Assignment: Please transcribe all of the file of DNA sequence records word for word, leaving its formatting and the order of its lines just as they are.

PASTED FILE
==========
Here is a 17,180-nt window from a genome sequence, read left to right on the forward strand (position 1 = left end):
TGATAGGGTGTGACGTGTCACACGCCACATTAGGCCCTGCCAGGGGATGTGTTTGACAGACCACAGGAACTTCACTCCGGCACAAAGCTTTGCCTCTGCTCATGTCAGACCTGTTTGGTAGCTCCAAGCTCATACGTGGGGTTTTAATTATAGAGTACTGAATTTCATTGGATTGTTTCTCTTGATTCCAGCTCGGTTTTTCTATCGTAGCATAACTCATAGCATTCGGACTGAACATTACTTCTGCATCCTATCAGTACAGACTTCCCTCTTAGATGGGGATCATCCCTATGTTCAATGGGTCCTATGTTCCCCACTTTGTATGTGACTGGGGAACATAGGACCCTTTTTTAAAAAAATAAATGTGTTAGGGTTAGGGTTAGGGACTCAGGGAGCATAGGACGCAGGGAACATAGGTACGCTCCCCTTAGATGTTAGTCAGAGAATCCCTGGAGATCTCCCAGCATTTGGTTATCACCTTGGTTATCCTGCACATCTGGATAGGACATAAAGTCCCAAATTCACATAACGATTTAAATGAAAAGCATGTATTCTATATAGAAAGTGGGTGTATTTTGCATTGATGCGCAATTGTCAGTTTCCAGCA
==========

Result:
Here is a 17,180-nt window from a genome sequence, read left to right on the forward strand (position 1 = left end):
TGATAGGGTGTGACGTGTCACACGCCACATTAGGCCCTGCCAGGGGATGTGTTTGACAGACCACAGGAACTTCACTCCGGCACAAAGCTTTGCCTCTGCTCATGTCAGACCTGTTTGGTAGCTCCAAGCTCATACGTGGGGTTTTAATTATAGAGTACTGAATTTCATTGGATTGTTTCTCTTGATTCCAGCTCGGTTTTTCTATCGTAGCATAACTCATAGCATTCGGACTGAACATTACTTCTGCATCCTATCAGTACAGACTTCCCTCTTAGATGGGGATCATCCCTATGTTCAATGGGTCCTATGTTCCCCACTTTGTATGTGACTGGGGAACATAGGACCCTTTTTTAAAAAAATAAATGTGTTAGGGTTAGGGTTAGGGACTCAGGGAGCATAGGACGCAGGGAACATAGGTACGCTCCCCTTAGATGTTAGTCAGAGAATCCCTGGAGATCTCCCAGCATTTGGTTATCACCTTGGTTATCCTGCACATCTGGATAGGACATAAAGTCCCAAATTCACATAACGATTTAAATGAAAAGCATGTATTCTATATAGAAAGTGGGTGTATTTTGCATTGATGCGCAATTGTCAGTTTCCAGCA